In Colorado River, the Supreme Court held that "there are principles unrelated to considerations of proper constitutional adjudication and regard for federal-state relations which govern in situations involving the contemporaneous exercise of concurrent jurisdictions, either by federal courts or by state and federal courts." 424 U.S. at 817 (citing Kerotest Mfg. Co. v. C-O-Two Fire Equipment Co., 342 U.S. 180, 183 (1952). The Court emphasized, however, the "virtually unflagging obligation of the federal courts to exercise the jurisdiction given them." Id. "The 'clearest of justifications' must be present for a federal court to stay a proceeding pending completion of a state action." Tyrer v. City of South Beloit, 456 F.3d 744 (7th Cir. 2006) (quoting Colorado River, 424 U.S. at 819). The Seventh Circuit "[has] held in a number of decisions, beginning with Evans Trasnp. Co. v. Scullin Steel Co., 693 F.2d 715, 717-18 (7th Cir. 1982), that a stay, not a dismissal, is the appropriate procedural mechanism for a district court to employ in deferring to a parallel state court proceeding under the Colorado River doctrine." Selmon v. Portsmouth Drive Condo. Ass'n, 89 F.3d 406, 409 (7th Cir. 1996); see also, CIGNA Healthcare of St. Louis, Inc. v. Kaiser, 294 F.3d 849, 851 (7th Cir. 2002) (same).
To determine whether a stay is appropriate under the Colorado River doctrine, a district court must first determine "whether the concurrent state and federal actions are actually parallel. Then, once it is established that the suits are parallel, the court must consider a number of non-exclusive factors that might demonstrate the existence of exceptional circumstances." Tyrer, 456 F.3d at 751 (quoting Clark v. Lacy, 376 F.3d 682, 685 (7th Cir. 2004)) (internal quotation marks omitted). The Supreme Court's opinion in Colorado River set forth four such factors: (i) the difficulties posed when a state and federal court concurrently assume jurisdiction over the same res; (ii) the inconvenience of the federal forum; (iii) the desirability of avoiding piecemeal litigation; and (iv) the order in which the state and federal proceedings were filed. Tyrer, 456 F.3d at 751 (citing Colorado River, 424 U.S. at 818-19). In Moses H. Cone, the Court identified two additional factors relevant to the exceptional circumstances inquiry: (i) whether state or federal law provides the rule of decision; and (ii) whether the state action will adequately protect the federal plaintiff's rights. Id. (citing Moses H. Cone Mem'l Hosp. v. Mercury Constr. Corp., 460 U.S. 1, 23-27 (1983)). The Seventh Circuit has refined the exceptional circumstances analysis to a consideration of ten factors:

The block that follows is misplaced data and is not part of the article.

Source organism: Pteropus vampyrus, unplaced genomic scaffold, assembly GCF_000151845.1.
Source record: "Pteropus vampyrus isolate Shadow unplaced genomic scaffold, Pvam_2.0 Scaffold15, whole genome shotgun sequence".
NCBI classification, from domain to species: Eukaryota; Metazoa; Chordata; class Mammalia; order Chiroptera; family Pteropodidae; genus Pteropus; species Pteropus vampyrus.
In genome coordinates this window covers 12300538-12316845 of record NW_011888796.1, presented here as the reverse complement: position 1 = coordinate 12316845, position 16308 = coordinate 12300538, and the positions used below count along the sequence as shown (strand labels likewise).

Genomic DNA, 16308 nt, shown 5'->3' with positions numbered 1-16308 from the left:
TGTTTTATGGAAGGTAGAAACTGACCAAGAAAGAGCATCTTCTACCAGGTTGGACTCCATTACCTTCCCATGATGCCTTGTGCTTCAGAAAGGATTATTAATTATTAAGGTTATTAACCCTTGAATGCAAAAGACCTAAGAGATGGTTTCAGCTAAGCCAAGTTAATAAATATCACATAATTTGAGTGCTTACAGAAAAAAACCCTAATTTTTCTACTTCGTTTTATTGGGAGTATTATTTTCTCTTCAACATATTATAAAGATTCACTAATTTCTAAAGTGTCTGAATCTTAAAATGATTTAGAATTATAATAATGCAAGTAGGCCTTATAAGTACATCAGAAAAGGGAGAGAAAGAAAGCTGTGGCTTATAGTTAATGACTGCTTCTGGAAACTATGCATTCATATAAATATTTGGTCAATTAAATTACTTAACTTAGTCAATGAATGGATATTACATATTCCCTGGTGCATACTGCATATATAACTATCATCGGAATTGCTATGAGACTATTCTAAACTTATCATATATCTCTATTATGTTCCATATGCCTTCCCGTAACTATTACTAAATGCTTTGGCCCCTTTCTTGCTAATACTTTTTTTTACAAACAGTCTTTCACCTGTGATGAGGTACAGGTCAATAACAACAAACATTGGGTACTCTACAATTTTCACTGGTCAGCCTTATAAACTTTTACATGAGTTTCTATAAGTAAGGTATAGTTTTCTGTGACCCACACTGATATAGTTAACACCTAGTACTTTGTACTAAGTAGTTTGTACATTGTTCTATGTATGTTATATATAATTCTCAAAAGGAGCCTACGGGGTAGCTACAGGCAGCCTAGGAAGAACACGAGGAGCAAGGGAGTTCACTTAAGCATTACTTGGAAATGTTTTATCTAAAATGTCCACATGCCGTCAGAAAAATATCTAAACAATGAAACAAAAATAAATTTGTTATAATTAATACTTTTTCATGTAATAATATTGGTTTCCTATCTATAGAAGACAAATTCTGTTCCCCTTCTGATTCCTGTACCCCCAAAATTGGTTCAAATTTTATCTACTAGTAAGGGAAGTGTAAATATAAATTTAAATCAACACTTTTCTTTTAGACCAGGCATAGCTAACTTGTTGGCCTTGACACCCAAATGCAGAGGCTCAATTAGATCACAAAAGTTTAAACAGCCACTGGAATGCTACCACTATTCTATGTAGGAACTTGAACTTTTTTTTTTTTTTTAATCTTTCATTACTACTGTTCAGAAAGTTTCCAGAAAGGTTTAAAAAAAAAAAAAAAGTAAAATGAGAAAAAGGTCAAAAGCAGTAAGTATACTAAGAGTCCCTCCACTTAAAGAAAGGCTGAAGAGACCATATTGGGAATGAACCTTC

1) whether the state has assumed jurisdiction over property; 2) the inconvenience of the federal forum; 3) the desirability of avoiding piecemeal litigation; 4) the order in which jurisdiction was obtained by the concurrent forums; 5) the source of governing law, state or federal; 6) the adequacy of the state-court action to protect the federal plaintiff's rights; 7) the relative progress of state and federal proceedings; 8) the presence or absence of concurrent jurisdiction; 9) the availability of removal; and 10) the vexatious or contrived nature of the federal claim.
Id. at 754 (citing Caminiti & Iatarola, Ltd. v. Behnke Warehousing, Inc., 962 F.2d 968, 701 (7th Cir. 1992). No single factor is necessarily determinative; in the end, what is required is "a carefully considered judgment taking into account both the obligation to exercise jurisdiction and ...